Eugene Cho

thank you for the financial bailout

After doing some more reading and research, I concluded the bailout was not not a good idea.  But when you propagate fear into people and the system, everyone does what people normally do:  they [both individuals and lending institutions] look out for #1.  And for that reason, while I didn’t support the bailout, I acknowledged it was necessary…to alleviate the fear and anxiety. 

What do you think of this bailout?  Were you in support or against?

But, I hope folks realize the problems are bigger than this bailout.  Who will bail out the corruption and greed of our country…of our hearts?

But to reconcile any anger, frustration, or anxiety you may have, I give you this video of a U2 song [ONE] that will bring great joy and harmony to your heart.  This cover comes to us through the friendly people of BoA [Bank of Abuse] or otherwise known as Bank of America…who recently acquired Merrill Lynch in a 50 billion dollar.  They should have waited a little longer.  Any remaining healthy financial institution made our really good by acquiring other cos for pennies on the dollar.

Enjoy the video.  And wait…for the standing ovation.

Filed under: entertainment, politics, ,

21 Responses

  1. Tyler says:

    I think the idea behind it is wrong. We have this mindset that we can always bail ourselves out. Most people realize that isn’t reality though and at some point we have to do things the right way. Printing money won’t save our finances.

    With that said, I agree it was necessary since we have the ability to make it happen.

  2. andy says:

    I was for it before I was against it.

  3. 100% against it. It will be financed by money that we don’t have- so either we’ll print more (thus devaluing the dollar even further and giving each and every one of us an increased tax through continuing inflation) or we’ll just borrow from China or Japan like we’ve been doing to finance war, etc. Not exactly National Security to be indebted to foreign creditors. Furthermore, it’s loaded with pork- special interest money. Have a look:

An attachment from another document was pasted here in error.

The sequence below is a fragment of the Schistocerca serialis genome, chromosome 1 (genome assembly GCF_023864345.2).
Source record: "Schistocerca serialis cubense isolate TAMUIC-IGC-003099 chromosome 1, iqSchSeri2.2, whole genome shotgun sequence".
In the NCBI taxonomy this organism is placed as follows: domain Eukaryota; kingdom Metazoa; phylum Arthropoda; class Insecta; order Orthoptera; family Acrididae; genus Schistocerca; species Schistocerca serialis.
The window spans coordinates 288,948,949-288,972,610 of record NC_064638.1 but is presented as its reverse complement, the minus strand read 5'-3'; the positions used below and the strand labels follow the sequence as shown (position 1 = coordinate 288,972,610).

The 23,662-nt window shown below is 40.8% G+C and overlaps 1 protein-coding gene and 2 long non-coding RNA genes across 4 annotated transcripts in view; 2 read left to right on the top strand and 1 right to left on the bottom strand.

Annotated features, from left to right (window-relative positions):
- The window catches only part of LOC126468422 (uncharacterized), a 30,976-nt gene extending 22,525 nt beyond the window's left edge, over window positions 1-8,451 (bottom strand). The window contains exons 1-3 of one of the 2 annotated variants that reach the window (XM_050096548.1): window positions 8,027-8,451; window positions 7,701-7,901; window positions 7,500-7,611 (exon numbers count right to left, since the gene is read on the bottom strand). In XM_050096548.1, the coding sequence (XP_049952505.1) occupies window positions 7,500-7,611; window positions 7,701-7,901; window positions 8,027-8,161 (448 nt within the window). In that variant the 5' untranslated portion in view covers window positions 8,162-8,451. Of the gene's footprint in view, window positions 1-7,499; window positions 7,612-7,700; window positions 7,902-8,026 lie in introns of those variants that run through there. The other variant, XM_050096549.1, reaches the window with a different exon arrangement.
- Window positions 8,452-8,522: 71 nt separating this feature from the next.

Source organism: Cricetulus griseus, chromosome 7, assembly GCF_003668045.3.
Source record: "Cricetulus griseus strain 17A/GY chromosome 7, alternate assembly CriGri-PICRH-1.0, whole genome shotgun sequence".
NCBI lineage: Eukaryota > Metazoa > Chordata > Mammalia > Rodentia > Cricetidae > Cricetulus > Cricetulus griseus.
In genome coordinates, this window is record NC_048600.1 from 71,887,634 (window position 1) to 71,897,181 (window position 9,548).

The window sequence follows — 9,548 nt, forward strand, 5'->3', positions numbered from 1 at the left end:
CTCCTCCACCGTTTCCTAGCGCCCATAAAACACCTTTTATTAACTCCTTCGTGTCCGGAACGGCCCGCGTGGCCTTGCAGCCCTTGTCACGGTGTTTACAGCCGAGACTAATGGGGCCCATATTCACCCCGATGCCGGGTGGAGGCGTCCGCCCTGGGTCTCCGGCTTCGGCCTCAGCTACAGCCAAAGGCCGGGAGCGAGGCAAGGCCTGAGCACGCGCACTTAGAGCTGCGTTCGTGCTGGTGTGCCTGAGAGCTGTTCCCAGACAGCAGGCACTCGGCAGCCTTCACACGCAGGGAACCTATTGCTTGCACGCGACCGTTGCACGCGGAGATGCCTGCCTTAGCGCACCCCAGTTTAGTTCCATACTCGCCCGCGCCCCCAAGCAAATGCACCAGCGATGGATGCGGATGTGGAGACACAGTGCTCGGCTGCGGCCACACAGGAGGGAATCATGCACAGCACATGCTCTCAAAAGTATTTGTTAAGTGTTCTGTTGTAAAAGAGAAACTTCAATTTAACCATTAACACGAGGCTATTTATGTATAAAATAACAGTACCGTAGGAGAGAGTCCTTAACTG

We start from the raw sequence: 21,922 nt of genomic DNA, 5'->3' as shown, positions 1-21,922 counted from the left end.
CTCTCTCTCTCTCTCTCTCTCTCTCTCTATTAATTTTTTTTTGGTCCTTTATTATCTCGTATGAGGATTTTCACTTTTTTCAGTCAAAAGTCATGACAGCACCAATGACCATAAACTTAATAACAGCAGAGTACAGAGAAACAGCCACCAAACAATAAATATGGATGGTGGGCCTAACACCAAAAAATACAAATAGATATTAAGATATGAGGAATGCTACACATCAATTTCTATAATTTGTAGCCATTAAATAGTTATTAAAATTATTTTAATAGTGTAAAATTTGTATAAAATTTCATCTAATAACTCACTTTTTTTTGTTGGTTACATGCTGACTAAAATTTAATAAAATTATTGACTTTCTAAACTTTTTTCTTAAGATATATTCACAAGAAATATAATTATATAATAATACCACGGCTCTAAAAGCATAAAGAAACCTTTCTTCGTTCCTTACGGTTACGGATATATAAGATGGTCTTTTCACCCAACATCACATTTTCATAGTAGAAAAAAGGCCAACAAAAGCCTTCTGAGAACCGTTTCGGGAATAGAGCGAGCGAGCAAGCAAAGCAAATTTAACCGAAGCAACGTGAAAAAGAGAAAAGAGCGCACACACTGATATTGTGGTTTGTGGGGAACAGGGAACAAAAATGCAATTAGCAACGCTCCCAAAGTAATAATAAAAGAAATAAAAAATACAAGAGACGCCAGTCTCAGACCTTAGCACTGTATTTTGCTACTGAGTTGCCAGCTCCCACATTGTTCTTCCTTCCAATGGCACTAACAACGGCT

http://news.cnet.com/8301-13578_3-10057618-38.html?tag=nl.e433

    Total number of bailouts gets us closer to $1.8 trillion in commitments, added to the 53 trillion dollars (you read that correctly) in commitments when you factor in social security, the federal debt and medicare. You don’t want to know how much that equals per taxpayer.

    As an economic matter, it is no fix at all, and will likely make things worse (which is what happens when the gov steps outside its rightful role). A free market system is supposed to allow for corrections and downturns as a way to punish (not reward) in this case- the Wall Street Casino Capitalism. We aren’t doing anything but propping up bad debt that needs to be cleansed from the market place. You have to ask yourself- of the economists “for” the bailout, which are intending to say “good economic policy” or rather just looking out for their investments in Wall Street? No one knows. We also don’t know a lot about the process of these bailouts because so much of it is being done without our understanding. Everyone should be deeply concerned that legislation supported by only 25% of the American people was just voted and signed into law.

    The American people have been had.

    -ian

  4. DK says:

    I sorta agree Eugene.

    This smells really bad. Really bad. I don’t think it was necessary but feel like folks conspired, tightened their lending capacities, people panicked, the government co-conspired or took the bait.

  5. eugenecho says:

    nice Broken Telegraph.

    but be honest, that video made you feel warm all over, didn’t it?

  6. Eugene-

    totally. As I was watching, I had what I like to refer to as a “Shiver Fest.”

    😉

  7. I’m totally against the idea of a bailout. I think most of congress is too. The problem is that the alternative is even worse. So I think this was the best of the decisions available to us.

    What this bailout means for us is that inflation will skyrocket and the price of basic goods will rise tremendously. That’s the price we pay for only giving lip service to our deficit for so many years. It’s finally time that Americans will have to pay the price of the last two decades of spending and borrowing.

    The alternative would have been that many businesses would have simply failed. Businesses that rely on lines of credit would suddenly not be able to make payroll. We’d see our high jobless rate rise precipitously as folks get laid off everywhere and there would be no loans available at decent rates for anyone trying to start or grow a business.